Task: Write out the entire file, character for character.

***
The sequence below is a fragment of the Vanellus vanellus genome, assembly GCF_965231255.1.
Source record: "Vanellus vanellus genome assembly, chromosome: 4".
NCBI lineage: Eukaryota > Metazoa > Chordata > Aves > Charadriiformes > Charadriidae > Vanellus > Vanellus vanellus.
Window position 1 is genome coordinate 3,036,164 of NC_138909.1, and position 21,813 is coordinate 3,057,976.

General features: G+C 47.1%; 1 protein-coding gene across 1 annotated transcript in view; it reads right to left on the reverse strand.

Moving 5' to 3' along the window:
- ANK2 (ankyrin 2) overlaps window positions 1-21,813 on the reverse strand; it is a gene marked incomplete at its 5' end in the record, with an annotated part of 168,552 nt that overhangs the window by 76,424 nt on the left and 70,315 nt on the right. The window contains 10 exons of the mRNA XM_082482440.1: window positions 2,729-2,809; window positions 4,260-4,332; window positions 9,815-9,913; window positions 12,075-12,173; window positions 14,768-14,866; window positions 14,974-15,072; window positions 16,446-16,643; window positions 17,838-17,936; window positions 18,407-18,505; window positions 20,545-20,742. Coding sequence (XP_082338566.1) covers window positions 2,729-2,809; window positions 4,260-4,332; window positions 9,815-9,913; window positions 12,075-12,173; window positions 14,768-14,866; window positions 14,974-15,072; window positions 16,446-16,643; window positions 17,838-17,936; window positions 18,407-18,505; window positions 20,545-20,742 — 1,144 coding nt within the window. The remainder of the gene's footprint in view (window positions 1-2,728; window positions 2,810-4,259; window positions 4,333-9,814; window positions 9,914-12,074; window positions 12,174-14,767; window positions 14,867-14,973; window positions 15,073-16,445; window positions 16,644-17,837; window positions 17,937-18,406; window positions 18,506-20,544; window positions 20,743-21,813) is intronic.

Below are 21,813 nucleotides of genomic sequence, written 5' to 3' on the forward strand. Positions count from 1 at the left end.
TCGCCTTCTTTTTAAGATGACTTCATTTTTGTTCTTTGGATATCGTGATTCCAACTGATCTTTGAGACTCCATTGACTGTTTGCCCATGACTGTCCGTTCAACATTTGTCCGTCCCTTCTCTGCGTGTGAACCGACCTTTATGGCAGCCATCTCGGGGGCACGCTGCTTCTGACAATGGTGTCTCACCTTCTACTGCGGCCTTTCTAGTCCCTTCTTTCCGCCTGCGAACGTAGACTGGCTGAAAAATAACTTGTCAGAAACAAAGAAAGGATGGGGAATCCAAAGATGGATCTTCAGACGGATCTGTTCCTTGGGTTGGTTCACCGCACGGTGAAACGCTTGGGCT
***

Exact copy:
The sequence below is a fragment of the Vanellus vanellus genome, assembly GCF_965231255.1.
Source record: "Vanellus vanellus genome assembly, chromosome: 4".
NCBI lineage: Eukaryota > Metazoa > Chordata > Aves > Charadriiformes > Charadriidae > Vanellus > Vanellus vanellus.
Window position 1 is genome coordinate 3,036,164 of NC_138909.1, and position 21,813 is coordinate 3,057,976.

General features: G+C 47.1%; 1 protein-coding gene across 1 annotated transcript in view; it reads right to left on the reverse strand.

Moving 5' to 3' along the window:
- ANK2 (ankyrin 2) overlaps window positions 1-21,813 on the reverse strand; it is a gene marked incomplete at its 5' end in the record, with an annotated part of 168,552 nt that overhangs the window by 76,424 nt on the left and 70,315 nt on the right. The window contains 10 exons of the mRNA XM_082482440.1: window positions 2,729-2,809; window positions 4,260-4,332; window positions 9,815-9,913; window positions 12,075-12,173; window positions 14,768-14,866; window positions 14,974-15,072; window positions 16,446-16,643; window positions 17,838-17,936; window positions 18,407-18,505; window positions 20,545-20,742. Coding sequence (XP_082338566.1) covers window positions 2,729-2,809; window positions 4,260-4,332; window positions 9,815-9,913; window positions 12,075-12,173; window positions 14,768-14,866; window positions 14,974-15,072; window positions 16,446-16,643; window positions 17,838-17,936; window positions 18,407-18,505; window positions 20,545-20,742 — 1,144 coding nt within the window. The remainder of the gene's footprint in view (window positions 1-2,728; window positions 2,810-4,259; window positions 4,333-9,814; window positions 9,914-12,074; window positions 12,174-14,767; window positions 14,867-14,973; window positions 15,073-16,445; window positions 16,644-17,837; window positions 17,937-18,406; window positions 18,506-20,544; window positions 20,743-21,813) is intronic.

Below are 21,813 nucleotides of genomic sequence, written 5' to 3' on the forward strand. Positions count from 1 at the left end.
TCGCCTTCTTTTTAAGATGACTTCATTTTTGTTCTTTGGATATCGTGATTCCAACTGATCTTTGAGACTCCATTGACTGTTTGCCCATGACTGTCCGTTCAACATTTGTCCGTCCCTTCTCTGCGTGTGAACCGACCTTTATGGCAGCCATCTCGGGGGCACGCTGCTTCTGACAATGGTGTCTCACCTTCTACTGCGGCCTTTCTAGTCCCTTCTTTCCGCCTGCGAACGTAGACTGGCTGAAAAATAACTTGTCAGAAACAAAGAAAGGATGGGGAATCCAAAGATGGATCTTCAGACGGATCTGTTCCTTGGGTTGGTTCACCGCACGGTGAAACGCTTGGGCT